Tuesday, 16 January 2018

I Practise The Piano

There's a myth I've grown up with that the black notes are harder.  "They're not," says my son, categorically, this evening. He realises that I am a pupil who comes with baggage. This is shown again later when he suggests, "Use your imagination - you know, the one suppressed when you were a child." We laugh.

I'm learning the piano, and my son is teaching me. I pay him - it's strictly business, strictly for pleasure. He fills in a notebook with instructions and comments. He encourages me - "Your hands are looking great!"; he imparts wisdom, "To make a mistake is not a problem, but to play without passion is a crime."

I'm learning the piano because I have unfinished business. I spent years practising the flute, taking exams and playing some of the repertoire I still hear at school concerts - ah yes, here comes Faure's Sicilienne arching down the years. But I listen, have always listened, to piano music - Beethoven, Chopin, Debussy, Shostakovitch, Rachmaninov, Schumann, Brahms ...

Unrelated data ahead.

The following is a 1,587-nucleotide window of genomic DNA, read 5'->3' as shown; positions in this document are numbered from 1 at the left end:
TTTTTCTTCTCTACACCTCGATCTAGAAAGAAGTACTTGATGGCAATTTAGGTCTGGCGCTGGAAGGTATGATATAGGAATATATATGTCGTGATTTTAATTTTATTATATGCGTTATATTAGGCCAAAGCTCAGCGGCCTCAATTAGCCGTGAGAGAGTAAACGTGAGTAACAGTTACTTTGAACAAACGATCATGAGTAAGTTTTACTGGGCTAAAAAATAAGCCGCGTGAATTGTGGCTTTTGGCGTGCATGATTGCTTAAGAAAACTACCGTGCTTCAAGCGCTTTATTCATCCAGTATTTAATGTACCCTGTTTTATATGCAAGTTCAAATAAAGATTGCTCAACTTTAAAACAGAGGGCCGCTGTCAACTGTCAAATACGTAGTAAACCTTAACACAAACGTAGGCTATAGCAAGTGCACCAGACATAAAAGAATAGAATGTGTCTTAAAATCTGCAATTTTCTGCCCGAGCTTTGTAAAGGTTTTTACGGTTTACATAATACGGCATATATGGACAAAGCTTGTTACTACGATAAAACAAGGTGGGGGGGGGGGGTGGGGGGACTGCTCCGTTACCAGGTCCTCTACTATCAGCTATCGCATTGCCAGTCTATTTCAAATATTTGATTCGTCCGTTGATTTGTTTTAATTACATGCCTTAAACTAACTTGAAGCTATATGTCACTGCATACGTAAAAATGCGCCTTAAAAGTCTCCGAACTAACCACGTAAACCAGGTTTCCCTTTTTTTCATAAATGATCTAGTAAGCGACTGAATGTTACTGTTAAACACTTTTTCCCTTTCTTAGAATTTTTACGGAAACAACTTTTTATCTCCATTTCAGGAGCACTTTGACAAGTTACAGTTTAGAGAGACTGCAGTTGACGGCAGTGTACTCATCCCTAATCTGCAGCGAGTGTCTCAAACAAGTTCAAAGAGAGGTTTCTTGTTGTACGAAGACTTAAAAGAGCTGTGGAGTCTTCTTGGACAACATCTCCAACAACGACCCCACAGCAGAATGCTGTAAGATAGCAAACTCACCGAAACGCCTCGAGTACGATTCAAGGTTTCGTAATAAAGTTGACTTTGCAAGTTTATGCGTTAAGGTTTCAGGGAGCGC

My fingers are re-playing the keys I first found under my mother's guidance decades ago. She taught me for a couple of years when I was seven or eight, and then as a teenager I'd often meander around her piano for an afternoon, mostly sticking to the things I knew.

During this evening's lesson, when my son asks me to start with any scale I like, I gravitate self-consciously to Middle C, the easy note, the one my mother showed me first. I play C major - the easy scale, avoiding the black notes. "I like B major," says my son. "It sits under my hands."

On the first page of my notebook, he has written:

Liz's Piano Journey

17th October 2017

And so it begins ...

I don't know where I'm headed, so I look at his notes.  Get your hands to do different things at the same time, he writes. And then: Enjoy yourself!

1 comment:

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